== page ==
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At the Feb. 7 City Council meeting, council members scrapped Mayor Kevin Johnson’s strong mayor initiative – dubbed the Checks and Balances Act of 2012 – in favor of an elected charter review commission.
The move, initiated by Councilman Kevin McCarty and supported by six other council votes, paves the way for a costly November election and a tangled web of political intrigue and shenanigans.
The cost for electing a charter review commission is still undetermined – it will depend largely on how many candidates line up seeking a spot, according to the city clerk’s office.
Just placing the question of “Do you want an elected charter review commission?” on the ballot will cost an estimated $190,000, according to the city clerk’s office.
The full cost of a charter review commission extends well beyond the election, though.
Once the measure goes to the ballot, the election of a charter review commission is out of council members’ hands. Unlike the redistricting committee last year, they do not get to appoint members to the commission.
The City Council will instead prepare for a 15-member elected commission to crack open all 19 articles in the city charter for review – and they will have two years to complete the task.
Every meeting of the commission will have to be given public notice, held in a public forum and staffed by city employees. As City Councilwoman Angelique Ashby said before the Feb. 7 vote to pursue the commission, “If you think this is going to be cost-neutral, you’re wrong.”
The financial costs of electing 15 commissioners out of a candidate pool of who knows how many is a minor consideration, however, when compared to the prospects for some very messy campaigning.
Candidate qualifications are twofold: Candidates must be registered voters in Sacramento, and they must submit a nomination petition with a minimum of 20 voter signatures.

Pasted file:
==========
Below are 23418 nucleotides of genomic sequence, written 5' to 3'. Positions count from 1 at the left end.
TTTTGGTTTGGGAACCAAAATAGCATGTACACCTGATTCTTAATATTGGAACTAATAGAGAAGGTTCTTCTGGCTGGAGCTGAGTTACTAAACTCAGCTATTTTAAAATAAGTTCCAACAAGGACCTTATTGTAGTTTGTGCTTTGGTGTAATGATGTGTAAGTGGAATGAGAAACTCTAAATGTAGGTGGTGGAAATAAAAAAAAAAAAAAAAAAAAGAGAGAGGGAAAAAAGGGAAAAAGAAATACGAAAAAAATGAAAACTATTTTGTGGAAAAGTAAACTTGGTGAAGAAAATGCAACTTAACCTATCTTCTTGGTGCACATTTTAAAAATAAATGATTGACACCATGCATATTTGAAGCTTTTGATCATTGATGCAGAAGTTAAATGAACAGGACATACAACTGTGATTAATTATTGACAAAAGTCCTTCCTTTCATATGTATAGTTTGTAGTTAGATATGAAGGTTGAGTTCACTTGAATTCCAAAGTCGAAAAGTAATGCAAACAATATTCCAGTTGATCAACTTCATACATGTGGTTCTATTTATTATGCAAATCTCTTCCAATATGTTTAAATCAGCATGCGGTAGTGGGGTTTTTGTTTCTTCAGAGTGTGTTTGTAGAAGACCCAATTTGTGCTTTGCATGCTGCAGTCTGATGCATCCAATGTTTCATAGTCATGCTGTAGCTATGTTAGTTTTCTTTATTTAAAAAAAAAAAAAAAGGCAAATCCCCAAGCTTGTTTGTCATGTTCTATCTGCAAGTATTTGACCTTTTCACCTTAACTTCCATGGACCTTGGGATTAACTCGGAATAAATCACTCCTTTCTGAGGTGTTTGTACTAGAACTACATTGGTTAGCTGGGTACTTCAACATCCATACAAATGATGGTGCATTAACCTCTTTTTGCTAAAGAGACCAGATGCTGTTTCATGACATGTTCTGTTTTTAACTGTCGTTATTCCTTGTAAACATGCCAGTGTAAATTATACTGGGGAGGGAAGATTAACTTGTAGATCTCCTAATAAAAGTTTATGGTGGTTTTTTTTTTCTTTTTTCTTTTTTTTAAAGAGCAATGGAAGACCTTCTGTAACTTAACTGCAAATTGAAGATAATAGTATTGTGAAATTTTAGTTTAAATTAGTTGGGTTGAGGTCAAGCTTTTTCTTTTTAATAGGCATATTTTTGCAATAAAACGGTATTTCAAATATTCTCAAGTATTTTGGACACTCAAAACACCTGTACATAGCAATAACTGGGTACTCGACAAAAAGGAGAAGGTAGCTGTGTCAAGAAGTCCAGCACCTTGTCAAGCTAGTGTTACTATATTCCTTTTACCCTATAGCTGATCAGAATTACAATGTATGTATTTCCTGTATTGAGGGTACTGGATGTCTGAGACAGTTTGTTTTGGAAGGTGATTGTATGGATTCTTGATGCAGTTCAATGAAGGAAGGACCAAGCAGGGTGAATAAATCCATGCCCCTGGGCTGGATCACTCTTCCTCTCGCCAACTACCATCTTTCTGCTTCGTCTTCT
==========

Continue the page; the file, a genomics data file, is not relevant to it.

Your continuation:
This opens the door for any politico with an agenda to get his or her name on the ballot.
With local unions and special interests edgy about the possibility of a charter overhaul, it’s likely the competition for a seat at the reviewer’s table will be fierce.
Tensions will be particularly high among public safety unions that rallied in the ’90s for binding arbitration clauses in the charter and among city employees with pension benefit rules that may well come under scrutiny.
And unless the City Council expands current campaign finance restrictions, campaigns could get expensive, effectively knocking most “Regular Joes” – citizens with good intentions but empty pockets – out of the race before it even begins.
That could leave Sacramento with a charter review commission stacked in favor of well-heeled special interests wanting to play the system in their favor – which is what charter reform is supposed to prevent.
The rallying cry for change in the city charter has been a lack of accountability in the current form of government, but there is no guarantee that a charter review commission will come up with anything better.
In any event, recommendations from the commission will have to go to the voters for final approval – but not before the city has spent untold amounts of general fund dollars on an unpleasant election and two years of charter review.
Perhaps before we get that far, Sacramentans need to ask, “What really is the problem we want to solve?”
Depending on the answer, we may not need an elected charter review commission after all.
If the problem is with the system, it should be changed. But, if the problem is with the people running the system, an elected charter review commission won’t provide the answer, no matter how much it costs or how long it takes.
Melissa Corker is a staff reporter for The Sacramento Press. Follow her on Twitter @MelissaCorker.